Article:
That's not really true at all. The comparable model with the same specs is the Razor Blade Pro HD. With a GTX 1060 and an 8th gen i7, You're in the same ballpark as this so it is a completely viable option. Not to mention you are getting a lower resolution display with the Razor with no touch screen capabilities. If you want the touch screen capabilities you need to go up to the 4K model that costs 5,799.

You're comparing apples and oranges my friend.

October 18, 2017 at 7:51PM

0
Reply
avatar
Mack Calistan
Cinematographer
292

And aside from that, the prices of these microsoft laptops also include the fact that you can make them a standalone tablet. I dont think the price is that bad considering that it depends on the user. If they think they'll need every feature, the price is quite nice.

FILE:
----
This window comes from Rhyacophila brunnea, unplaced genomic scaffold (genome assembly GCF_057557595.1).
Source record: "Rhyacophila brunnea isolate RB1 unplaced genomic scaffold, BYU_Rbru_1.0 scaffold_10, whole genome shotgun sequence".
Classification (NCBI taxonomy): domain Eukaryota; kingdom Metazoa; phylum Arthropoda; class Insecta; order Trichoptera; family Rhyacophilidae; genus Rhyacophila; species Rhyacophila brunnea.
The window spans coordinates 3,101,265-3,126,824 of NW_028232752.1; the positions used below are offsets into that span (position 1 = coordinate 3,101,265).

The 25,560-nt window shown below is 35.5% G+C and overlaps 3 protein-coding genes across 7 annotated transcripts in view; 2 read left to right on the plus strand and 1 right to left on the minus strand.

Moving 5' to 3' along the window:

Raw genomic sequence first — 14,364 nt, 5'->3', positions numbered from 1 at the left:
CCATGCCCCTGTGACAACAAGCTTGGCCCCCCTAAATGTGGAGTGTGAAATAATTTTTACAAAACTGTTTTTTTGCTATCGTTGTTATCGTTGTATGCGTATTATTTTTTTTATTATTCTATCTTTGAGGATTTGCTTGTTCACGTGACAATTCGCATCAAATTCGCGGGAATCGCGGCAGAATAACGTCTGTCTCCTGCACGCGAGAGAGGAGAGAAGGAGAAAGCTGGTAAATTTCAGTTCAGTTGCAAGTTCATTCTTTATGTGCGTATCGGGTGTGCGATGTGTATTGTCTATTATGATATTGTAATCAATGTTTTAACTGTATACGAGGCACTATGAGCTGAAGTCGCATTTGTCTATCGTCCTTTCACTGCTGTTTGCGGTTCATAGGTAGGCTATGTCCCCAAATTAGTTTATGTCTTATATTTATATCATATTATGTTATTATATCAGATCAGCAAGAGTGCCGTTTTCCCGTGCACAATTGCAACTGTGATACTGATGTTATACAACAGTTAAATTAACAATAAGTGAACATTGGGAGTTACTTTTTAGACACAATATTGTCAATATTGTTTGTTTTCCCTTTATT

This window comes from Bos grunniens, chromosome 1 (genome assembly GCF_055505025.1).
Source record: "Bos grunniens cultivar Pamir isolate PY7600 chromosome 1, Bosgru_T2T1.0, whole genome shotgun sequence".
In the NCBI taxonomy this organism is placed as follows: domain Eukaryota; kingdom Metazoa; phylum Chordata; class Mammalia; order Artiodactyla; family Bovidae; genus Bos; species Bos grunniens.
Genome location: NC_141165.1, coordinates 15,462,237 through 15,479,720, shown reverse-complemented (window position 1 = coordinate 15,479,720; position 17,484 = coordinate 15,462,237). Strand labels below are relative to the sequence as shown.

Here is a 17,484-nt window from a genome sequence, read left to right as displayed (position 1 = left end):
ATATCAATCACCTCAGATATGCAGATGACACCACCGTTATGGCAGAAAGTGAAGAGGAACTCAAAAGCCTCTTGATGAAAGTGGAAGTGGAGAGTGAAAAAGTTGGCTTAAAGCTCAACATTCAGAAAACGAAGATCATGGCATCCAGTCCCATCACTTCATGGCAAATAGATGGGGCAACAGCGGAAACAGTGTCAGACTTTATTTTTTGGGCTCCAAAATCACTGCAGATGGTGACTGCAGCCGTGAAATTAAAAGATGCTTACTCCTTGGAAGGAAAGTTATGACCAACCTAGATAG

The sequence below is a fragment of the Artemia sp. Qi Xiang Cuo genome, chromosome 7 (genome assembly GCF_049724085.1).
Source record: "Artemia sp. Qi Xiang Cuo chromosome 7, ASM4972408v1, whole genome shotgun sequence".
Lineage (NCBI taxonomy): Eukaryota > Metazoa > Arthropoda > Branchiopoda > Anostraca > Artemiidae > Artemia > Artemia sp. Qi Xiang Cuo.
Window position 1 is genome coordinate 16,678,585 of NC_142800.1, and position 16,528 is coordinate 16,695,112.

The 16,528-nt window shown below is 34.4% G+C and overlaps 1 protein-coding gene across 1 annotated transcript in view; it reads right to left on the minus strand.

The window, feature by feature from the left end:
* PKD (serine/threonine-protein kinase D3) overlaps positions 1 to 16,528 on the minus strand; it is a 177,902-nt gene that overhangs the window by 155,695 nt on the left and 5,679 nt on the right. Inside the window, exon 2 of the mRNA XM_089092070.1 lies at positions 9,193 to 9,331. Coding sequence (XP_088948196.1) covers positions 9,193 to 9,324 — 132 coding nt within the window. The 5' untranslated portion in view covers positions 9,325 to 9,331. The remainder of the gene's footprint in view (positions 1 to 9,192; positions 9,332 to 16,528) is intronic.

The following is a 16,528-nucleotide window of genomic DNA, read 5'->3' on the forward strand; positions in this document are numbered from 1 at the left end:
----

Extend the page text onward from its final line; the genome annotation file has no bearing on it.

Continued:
Edit: And mate, 17h battery.

October 19, 2017 at 7:28AM, Edited October 19, 7:30AM

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Herman Delgado
Filmmaker, Editor
466

Very true. Also, for about $2500, you can get an upgraded version of the NP9175 laptop from Sager with extremely awesome specs: http://www.sagernotebook.com/Notebook-NP9175.html

The Sager laptop also has Thunderbolt 3 connectivity. Best of all, it can be repaired if it breaks. The same thing can't be said for the Surface Book 2, which is glued together. If it's ever in need of repairs, forget it.

October 20, 2017 at 10:52AM

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Glenn Bossik
Videographer
500